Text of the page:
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When it comes to animals, there are many sizes and shapes of teeth. Here's a look at just a few of the many types as well as some interesting facts associated with animal teeth.
Most animals need to chew food in fashions similar to humans, but that’s not to say they all have teeth similar to us. Kittens have small, razor sharp teeth, dogs are known for strong biting forces and many of us are afraid of the site of sharks and alligators showing off their teeth.
Thanks to the popular Jaws movies, most people are aware that sharks have a lot of sharp, dangerous teeth. But did you know that sharks continually shed their teeth and that the largest order of sharks, the “ground sharks” known as Carcharhiniformes, shed more than 30,000 teeth in a lifetime, replacing those that fall out? There are 4 basic types of shark teeth: dense flattened, needle-like, pointed lower with triangular upper, and non-functional, and they don’t just grow back like a human’s. second set of teeth. Behind their “main” row of teeth, several rows of teeth grow at the same time, so if a tooth breaks off in the first row, a new tooth moves to take its place. Because of this unusual, natural tooth replacement process, shark’s teeth are often referred to as “revolver teeth”.
While crocodiles don’t schedule regular hygiene visits, they do have the benefit of regular cleanings from the small Egyptian Plover bird. These birds get into the crocodile’s mouth and pick out the tiny bits of food stuck in the teeth. This risky looking behavior is actually a win-win. The bird gets food to complete its diet, while this process cleans the crocodile’s teeth, helping keep the carnivore’s mouth fresh and free from infections.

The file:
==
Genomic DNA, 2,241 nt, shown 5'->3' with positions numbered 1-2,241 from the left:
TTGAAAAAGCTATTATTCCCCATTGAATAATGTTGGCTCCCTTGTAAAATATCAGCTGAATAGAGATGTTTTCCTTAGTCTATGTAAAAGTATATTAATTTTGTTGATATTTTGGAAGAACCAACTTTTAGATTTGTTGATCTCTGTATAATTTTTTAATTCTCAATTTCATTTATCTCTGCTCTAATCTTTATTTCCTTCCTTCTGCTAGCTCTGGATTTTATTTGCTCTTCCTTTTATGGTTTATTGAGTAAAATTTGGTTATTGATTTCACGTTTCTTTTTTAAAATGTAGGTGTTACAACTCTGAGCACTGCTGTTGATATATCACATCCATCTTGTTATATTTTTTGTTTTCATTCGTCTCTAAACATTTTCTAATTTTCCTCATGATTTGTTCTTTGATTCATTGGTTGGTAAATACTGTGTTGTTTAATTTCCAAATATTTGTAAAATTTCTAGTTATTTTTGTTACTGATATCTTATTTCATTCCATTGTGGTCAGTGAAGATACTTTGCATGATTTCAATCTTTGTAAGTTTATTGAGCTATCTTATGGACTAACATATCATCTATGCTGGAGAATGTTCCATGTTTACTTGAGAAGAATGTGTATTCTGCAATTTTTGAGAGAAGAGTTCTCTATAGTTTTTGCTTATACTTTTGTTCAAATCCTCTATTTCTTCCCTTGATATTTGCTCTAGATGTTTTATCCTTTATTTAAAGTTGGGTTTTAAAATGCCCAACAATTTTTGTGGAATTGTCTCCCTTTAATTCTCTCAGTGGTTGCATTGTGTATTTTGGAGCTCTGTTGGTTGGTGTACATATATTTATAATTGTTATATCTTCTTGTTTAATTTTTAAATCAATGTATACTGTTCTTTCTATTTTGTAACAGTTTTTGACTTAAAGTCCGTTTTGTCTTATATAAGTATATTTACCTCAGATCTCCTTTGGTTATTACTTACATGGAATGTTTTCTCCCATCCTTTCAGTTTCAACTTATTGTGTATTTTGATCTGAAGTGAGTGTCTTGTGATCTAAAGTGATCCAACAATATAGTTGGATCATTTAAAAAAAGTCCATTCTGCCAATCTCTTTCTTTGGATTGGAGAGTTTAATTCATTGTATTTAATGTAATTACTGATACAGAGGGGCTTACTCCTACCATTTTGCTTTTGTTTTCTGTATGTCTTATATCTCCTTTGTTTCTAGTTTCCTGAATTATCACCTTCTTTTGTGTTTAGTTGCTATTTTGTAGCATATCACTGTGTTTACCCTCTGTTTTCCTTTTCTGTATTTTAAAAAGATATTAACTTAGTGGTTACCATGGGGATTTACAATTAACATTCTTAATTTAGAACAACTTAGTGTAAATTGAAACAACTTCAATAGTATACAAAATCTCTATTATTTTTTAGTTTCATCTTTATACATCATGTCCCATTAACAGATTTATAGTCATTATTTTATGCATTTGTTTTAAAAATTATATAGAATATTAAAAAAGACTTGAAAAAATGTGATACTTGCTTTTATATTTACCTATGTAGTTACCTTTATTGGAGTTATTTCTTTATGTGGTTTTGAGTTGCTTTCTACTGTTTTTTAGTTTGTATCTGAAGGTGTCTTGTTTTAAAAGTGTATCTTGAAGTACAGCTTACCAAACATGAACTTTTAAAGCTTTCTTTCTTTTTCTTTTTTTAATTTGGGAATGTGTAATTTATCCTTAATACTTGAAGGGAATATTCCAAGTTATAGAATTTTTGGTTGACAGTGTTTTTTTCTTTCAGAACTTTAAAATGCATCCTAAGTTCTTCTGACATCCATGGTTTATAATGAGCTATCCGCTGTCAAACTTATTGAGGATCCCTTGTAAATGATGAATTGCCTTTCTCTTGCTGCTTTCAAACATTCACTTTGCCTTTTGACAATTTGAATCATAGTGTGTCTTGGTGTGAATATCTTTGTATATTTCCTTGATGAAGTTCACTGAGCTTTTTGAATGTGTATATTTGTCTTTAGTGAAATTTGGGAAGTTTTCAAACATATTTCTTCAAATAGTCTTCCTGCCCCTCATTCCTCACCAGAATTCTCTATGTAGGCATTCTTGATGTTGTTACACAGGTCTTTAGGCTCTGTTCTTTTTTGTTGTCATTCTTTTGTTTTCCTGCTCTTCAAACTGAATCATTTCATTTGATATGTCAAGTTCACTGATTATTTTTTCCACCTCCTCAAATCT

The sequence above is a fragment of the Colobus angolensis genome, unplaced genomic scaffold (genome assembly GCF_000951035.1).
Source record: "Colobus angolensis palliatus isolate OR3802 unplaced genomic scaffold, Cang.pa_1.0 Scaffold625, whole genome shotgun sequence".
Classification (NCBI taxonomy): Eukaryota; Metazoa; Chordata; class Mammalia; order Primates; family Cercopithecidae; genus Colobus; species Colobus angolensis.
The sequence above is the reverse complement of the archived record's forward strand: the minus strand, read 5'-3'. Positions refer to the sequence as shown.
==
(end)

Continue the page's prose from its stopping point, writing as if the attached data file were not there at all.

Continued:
While animals’ canines or fangs can do plenty of damage to prey, with lions and most carnivores (excluding bears) the last premolar of the upper jaw and first molar of the lower jaw are sharp and bladelike, and slide past each other like the blades of scissors when the animal chews. These modified molars are known as carnassial teeth and are used to cut through muscle, sinew, cartilage and bone. While lions have incisors and canines, their carnassial—the sharpest teeth at the back of the mouth—act like a pair of scissors with a shearing action to cut meat and break bones.
Canines can get very long in the animal kingdom, including the tusks that make walruses so recognizable. These tusks grow continuously throughout their lives and walruses use their tusks for a variety of reasons, including to help climb onto ice floes from the water. According to Oceanwide Expeditions, these tusks are used as symbols of age, sex, and social status. Male walruses use their tusks to show dominance by turning their heads and thrusting their tusks in the air. Tusks can also be used for defense against polar bears, and males may use them while fighting during breeding season. Walruses have 2 large external tusks that can grow up to one meter long and weigh more than 10 pounds.
It makes sense that as an elephant’s final molar begins to smoothen and break down, it becomes increasingly difficult for it to chew and process food, which can lead to starvation or malnutrition. But most of us would be surprised to learn just how many sets of teeth these large animals have. Most mammals only have 2 sets of teeth, but elephants actually commonly go through 5 sets of molars and as a tooth wears out through all that grinding out in the wilderness, another molar pushes forward to replace it. In some reported instances, elephants have actually developed even more than 5 sets of molars.